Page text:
“Chapter 12” is almost a bottle episode, but that bottle is Syd’s mind. David is trapped there, replaying scenes from her life over and over again, beginning with Syd crawling through an igloo representing her mother’s vaginal canal. We see key events set to increasingly dark montage music: First, the lovely strains of Bon Iver’s “22 (Over S??n)” play over a happy young lady growing up with a loving mother who takes her to art museums. There’s a loneliness here, as she watches a couple kiss and dreams about what that would feel like if she could just touch another human without swapping bodies. She kisses a mirror and dresses up as her mother’s guests, imagining what it would be like in their skins. It’s sweet and charming, even if we get hints of Syd’s rebellious streak. The music cuts off at an accidental touch, and The National’s driving “Turtleneck” — the closest the band has ever gotten to Nick Cave punk — plays as she sheds her gloves and raves unprotected and wakes up in restraints.
David thinks he has her all figured out after one go, but his interpretation of how to free her from getting trapped in her deepest desire is naive at best—a place where she can be a part of the world without needing to touch it.
“Watch it again,” she commands him. And we’re back to the montage, this time to the even darker, more psychedelic “It’s Not Meant to Be” by Tame Impala. We begin to see Syd at her worst, violently fighting back against those who would make fun of her or push her around. He guesses that it’s the couple kissing that she really longs for—the ability to connect that’s been denied her because of her unique condition/superpower. “Wrong,” she chides. “Watch it again.”
The third time is even darker. A creepy cover of Cream’s “White Room” plays as Syd cuts herself, and plays and replays her life for David, returning to the Michel Gondry-like igloo and retro crib until young Syd calls David on cheating. “You can’t just ask me. You have to figure it out for yourself.”
David realizes this is no longer the Monk’s disease at work. With the Monk dead on the sidewalk, everyone else is awake. It’s only David and Syd still locked inside a mind.
It’s heartbreaking to see David think that Syd is doing this because she’s afraid he won’t love her if knows her darkest deeds. And it’s more heartbreaking to see Syd at her very lowest. Back to Tame Impala and a final montage that includes 15-year-old Syd swapping minds with her passed out mother while her mother’s lover is in the shower. It’s the missing scene between her partying at the rave and her tied down in the psych ward. Inside her mother’s body, she gets in the shower with the lover and has sex with him. Her body switches back in the middle of the act, and the man finds himself naked in a shower with a minor, eventually getting carted off to jail. It’s the darkest place the show has ever gone, and shows a side of Syd we’d not really seen before. It’s difficult to watch. She’d been a bit of a manic pixie dream girl for David, with all the quirks and all the unquestioning love and the strangest meet-cute on TV (a psych ward followed by body swapping with David).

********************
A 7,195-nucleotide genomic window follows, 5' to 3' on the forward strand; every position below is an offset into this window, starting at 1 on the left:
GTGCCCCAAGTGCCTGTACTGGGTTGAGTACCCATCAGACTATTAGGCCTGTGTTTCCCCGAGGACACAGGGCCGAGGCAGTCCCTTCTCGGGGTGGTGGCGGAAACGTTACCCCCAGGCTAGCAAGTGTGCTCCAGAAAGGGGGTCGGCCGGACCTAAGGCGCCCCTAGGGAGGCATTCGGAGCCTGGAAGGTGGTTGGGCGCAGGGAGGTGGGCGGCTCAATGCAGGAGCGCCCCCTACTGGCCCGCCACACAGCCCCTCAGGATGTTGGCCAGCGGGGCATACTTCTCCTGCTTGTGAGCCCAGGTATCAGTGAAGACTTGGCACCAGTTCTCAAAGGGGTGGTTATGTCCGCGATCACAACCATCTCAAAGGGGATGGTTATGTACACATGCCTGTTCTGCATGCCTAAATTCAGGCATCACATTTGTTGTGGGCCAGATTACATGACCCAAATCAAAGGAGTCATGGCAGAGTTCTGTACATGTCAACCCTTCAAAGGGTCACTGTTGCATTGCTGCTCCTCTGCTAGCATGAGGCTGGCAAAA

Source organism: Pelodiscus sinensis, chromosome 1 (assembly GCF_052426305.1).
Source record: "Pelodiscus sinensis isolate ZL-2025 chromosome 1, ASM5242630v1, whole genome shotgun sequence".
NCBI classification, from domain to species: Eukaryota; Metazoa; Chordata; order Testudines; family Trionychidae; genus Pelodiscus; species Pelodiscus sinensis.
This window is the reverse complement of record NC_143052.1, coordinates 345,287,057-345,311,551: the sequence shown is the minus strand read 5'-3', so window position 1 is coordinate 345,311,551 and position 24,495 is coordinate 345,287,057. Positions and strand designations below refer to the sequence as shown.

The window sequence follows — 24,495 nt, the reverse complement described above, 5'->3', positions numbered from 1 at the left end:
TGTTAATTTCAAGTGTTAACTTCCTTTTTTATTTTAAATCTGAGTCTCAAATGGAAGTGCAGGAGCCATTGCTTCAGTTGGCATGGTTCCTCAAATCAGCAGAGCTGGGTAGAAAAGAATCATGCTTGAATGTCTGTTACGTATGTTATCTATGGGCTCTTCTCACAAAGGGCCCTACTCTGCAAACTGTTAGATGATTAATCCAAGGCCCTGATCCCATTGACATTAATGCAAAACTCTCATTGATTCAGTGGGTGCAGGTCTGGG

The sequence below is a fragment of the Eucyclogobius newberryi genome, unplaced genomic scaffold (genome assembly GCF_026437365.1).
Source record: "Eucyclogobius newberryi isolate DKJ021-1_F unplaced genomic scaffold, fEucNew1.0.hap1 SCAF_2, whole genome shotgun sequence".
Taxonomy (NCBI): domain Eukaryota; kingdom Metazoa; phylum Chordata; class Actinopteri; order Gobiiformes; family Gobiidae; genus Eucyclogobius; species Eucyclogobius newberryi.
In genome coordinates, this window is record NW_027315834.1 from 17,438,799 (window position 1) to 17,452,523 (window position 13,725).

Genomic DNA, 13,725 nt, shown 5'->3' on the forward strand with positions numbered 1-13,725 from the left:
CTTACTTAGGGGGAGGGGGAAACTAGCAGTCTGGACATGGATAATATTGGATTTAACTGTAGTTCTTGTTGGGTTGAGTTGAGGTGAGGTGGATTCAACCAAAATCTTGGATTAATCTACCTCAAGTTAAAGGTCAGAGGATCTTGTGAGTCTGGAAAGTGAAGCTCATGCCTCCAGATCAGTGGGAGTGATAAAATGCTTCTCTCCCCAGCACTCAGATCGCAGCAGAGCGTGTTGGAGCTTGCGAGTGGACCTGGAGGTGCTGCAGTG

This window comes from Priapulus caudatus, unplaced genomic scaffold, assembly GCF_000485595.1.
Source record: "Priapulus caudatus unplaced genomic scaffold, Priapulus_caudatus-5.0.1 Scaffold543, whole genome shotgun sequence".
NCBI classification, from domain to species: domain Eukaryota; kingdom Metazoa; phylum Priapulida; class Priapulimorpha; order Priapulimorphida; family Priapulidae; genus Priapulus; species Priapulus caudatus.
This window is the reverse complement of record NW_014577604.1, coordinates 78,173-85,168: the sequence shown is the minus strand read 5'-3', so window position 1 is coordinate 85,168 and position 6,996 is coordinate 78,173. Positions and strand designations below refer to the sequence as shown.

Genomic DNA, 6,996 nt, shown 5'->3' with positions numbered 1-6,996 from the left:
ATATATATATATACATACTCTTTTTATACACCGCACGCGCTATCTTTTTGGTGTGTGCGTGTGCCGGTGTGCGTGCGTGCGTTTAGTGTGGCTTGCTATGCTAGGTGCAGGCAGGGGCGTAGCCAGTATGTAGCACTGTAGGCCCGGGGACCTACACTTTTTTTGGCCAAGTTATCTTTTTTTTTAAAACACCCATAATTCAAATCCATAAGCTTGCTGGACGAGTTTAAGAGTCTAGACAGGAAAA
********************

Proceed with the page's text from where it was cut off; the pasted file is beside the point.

Now we see her for what she is: a survivor. A flawed, sometimes selfish, sometimes vindictive, damaged, cynical woman—one who doesn’t seem quite as different as Future Syd. There’s a coldness to her that David didn’t see, and so we didn’t see. But he sees it now and embraces it in one of the most intense and well-acted conversations in the entire series.
“It’s about the things you survived,” David says. “As it’s written, ‘The world breaks everyone, and afterward, some are strong at the broken places.’ It’s not the story of a little girl whose mommy couldn’t hug her, who grew up wishing a prince’s kiss could erase all her damage. It’s about the damage itself and how it makes us strong, not weak. You survived the bullies and the way they made you feel. You cut yourself with the dullest blade because it felt the worst. I know that life because I lived it, too. Then I met you, and it was true love, like in a fairytale.”
But Syd isn’t looking for a prince to save her, and she’s not a princess. She’s a fighter and a survivor. “God loves the sinners best because our fire burns bright, bright, bright,” she tells David. “Burn with me.”
Oh, and then Lenny shows back up, in all her corporeal, Aubrey Plaza glory.
It’s a breathless episode and a massive shift in tone. Are we to trust Future Syd when she tells David to help Farouk, the Season One villain who was basically a parasite inside David’s mind? (And was that a painting of Farouk we caught glimpses of in the art gallery?) Does she have David’s best interest in mind? Or humanity’s? The show has made the rest of Division 3 seem like villains at times and reluctant allies at others, but is David now working against the greater good?
This episode also tosses all care about time periods out the window. From the cues, Syd spent her childhood in the 1970s, her teens in the 1980s and her young adulthood back in the 1970s, as far as I could tell, but she’s also a big fan of Rick Bragg’s 2015 collection of short stories The Ring of Brightest Angels Around Heaven: “Junkies and masochists and hookers and those who have squandered everything are the ring of brightest angels around heaven.”
Life is war. And guided by Syd, David may just survive.